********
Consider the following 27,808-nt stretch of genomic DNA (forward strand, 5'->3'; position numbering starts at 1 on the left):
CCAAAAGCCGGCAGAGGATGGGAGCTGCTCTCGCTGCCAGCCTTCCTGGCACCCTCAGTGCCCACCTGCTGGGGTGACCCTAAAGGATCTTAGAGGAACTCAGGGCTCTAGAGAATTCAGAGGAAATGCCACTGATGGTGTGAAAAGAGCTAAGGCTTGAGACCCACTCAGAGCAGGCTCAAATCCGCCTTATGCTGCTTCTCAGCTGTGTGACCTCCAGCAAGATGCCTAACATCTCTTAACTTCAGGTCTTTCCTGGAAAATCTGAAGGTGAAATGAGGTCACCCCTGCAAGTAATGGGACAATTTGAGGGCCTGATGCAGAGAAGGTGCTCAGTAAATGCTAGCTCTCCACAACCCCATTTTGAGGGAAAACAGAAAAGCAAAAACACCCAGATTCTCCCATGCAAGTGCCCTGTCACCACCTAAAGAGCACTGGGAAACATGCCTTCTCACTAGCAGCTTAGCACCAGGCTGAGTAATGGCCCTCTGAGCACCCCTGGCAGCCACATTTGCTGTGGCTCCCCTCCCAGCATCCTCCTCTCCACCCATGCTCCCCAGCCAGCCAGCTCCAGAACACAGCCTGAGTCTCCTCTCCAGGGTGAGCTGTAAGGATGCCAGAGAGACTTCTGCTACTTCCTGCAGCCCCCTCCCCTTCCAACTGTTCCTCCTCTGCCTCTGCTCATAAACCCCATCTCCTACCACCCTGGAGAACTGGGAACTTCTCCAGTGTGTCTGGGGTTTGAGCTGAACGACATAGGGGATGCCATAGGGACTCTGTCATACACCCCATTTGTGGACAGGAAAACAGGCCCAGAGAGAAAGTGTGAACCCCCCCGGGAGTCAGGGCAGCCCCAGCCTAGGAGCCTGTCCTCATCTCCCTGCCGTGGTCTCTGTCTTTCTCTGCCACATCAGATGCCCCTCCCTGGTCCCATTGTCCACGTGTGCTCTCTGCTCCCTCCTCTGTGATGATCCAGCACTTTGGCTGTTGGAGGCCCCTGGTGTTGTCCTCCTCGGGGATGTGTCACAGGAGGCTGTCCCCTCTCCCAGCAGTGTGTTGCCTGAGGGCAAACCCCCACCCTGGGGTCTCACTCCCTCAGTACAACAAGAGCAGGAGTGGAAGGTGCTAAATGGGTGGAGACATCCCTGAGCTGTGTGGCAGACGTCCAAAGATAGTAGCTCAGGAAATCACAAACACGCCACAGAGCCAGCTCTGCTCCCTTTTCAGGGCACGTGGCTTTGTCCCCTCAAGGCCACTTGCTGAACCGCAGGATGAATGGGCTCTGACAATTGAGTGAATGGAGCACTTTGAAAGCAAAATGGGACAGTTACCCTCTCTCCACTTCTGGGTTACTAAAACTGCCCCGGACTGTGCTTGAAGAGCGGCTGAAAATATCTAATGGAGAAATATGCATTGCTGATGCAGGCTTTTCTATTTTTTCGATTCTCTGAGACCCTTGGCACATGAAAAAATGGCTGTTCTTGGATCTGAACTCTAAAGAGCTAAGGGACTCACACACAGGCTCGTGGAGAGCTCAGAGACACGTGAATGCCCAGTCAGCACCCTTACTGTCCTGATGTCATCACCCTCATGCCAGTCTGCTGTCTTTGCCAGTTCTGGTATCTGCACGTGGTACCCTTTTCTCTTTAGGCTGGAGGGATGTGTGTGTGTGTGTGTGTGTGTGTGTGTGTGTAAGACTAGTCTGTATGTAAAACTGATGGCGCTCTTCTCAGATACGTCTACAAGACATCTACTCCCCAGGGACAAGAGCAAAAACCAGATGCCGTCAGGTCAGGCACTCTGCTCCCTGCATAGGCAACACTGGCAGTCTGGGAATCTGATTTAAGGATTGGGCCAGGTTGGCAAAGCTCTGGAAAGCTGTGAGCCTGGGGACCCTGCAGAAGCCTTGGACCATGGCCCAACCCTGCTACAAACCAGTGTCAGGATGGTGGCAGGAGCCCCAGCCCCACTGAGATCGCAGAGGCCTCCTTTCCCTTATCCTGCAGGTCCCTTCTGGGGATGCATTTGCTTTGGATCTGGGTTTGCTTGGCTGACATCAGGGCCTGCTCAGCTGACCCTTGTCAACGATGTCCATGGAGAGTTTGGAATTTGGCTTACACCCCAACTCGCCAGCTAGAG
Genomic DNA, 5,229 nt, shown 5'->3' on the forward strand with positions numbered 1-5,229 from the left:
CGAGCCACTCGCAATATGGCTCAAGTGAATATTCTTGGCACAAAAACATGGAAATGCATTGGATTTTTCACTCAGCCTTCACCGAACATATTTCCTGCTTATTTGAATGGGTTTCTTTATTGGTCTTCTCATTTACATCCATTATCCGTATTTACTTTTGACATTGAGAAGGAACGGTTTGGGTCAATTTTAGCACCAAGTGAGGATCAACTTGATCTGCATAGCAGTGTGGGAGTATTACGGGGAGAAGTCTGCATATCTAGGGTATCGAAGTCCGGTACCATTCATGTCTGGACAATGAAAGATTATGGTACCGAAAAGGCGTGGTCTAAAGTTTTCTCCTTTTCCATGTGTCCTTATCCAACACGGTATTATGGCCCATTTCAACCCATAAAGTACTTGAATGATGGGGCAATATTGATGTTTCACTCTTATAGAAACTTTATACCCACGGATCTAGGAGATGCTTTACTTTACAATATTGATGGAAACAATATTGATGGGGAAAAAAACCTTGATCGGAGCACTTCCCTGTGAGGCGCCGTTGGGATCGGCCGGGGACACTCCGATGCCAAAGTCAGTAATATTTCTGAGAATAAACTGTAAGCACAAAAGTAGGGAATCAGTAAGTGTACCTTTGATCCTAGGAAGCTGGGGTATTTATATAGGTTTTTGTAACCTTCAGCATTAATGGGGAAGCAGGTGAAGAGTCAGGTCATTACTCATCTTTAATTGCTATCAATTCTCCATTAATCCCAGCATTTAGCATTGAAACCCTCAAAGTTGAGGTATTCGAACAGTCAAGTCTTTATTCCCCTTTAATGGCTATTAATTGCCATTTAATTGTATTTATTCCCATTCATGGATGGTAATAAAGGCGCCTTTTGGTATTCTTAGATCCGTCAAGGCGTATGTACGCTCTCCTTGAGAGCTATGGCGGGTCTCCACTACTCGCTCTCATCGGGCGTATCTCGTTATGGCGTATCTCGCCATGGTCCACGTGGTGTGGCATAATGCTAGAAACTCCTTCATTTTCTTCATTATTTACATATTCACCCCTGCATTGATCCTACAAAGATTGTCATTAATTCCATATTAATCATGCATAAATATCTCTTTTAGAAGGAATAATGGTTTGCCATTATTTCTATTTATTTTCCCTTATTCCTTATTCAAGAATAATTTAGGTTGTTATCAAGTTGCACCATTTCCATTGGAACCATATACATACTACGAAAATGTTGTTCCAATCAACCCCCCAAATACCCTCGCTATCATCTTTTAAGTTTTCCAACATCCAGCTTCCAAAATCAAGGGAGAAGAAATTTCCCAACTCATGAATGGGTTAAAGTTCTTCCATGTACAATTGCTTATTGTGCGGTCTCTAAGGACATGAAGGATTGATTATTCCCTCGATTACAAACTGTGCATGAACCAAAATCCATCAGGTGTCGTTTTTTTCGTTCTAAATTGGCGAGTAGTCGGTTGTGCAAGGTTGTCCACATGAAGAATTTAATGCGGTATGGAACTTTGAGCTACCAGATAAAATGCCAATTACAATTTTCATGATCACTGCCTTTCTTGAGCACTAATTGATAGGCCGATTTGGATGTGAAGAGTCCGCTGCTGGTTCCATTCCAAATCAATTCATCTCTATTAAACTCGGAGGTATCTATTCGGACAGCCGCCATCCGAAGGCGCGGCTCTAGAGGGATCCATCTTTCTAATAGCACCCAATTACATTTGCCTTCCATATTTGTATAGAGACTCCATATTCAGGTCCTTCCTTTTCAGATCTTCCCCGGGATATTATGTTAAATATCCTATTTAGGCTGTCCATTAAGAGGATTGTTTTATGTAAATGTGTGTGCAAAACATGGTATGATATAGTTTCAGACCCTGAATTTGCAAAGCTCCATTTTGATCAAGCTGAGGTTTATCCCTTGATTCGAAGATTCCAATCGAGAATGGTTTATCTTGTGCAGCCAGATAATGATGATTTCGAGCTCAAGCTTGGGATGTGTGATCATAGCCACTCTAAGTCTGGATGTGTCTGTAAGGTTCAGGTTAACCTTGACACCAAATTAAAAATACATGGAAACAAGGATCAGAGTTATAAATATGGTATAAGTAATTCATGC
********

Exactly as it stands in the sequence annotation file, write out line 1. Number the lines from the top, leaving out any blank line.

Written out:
Consider the following 27,808-nt stretch of genomic DNA (forward strand, 5'->3'; position numbering starts at 1 on the left):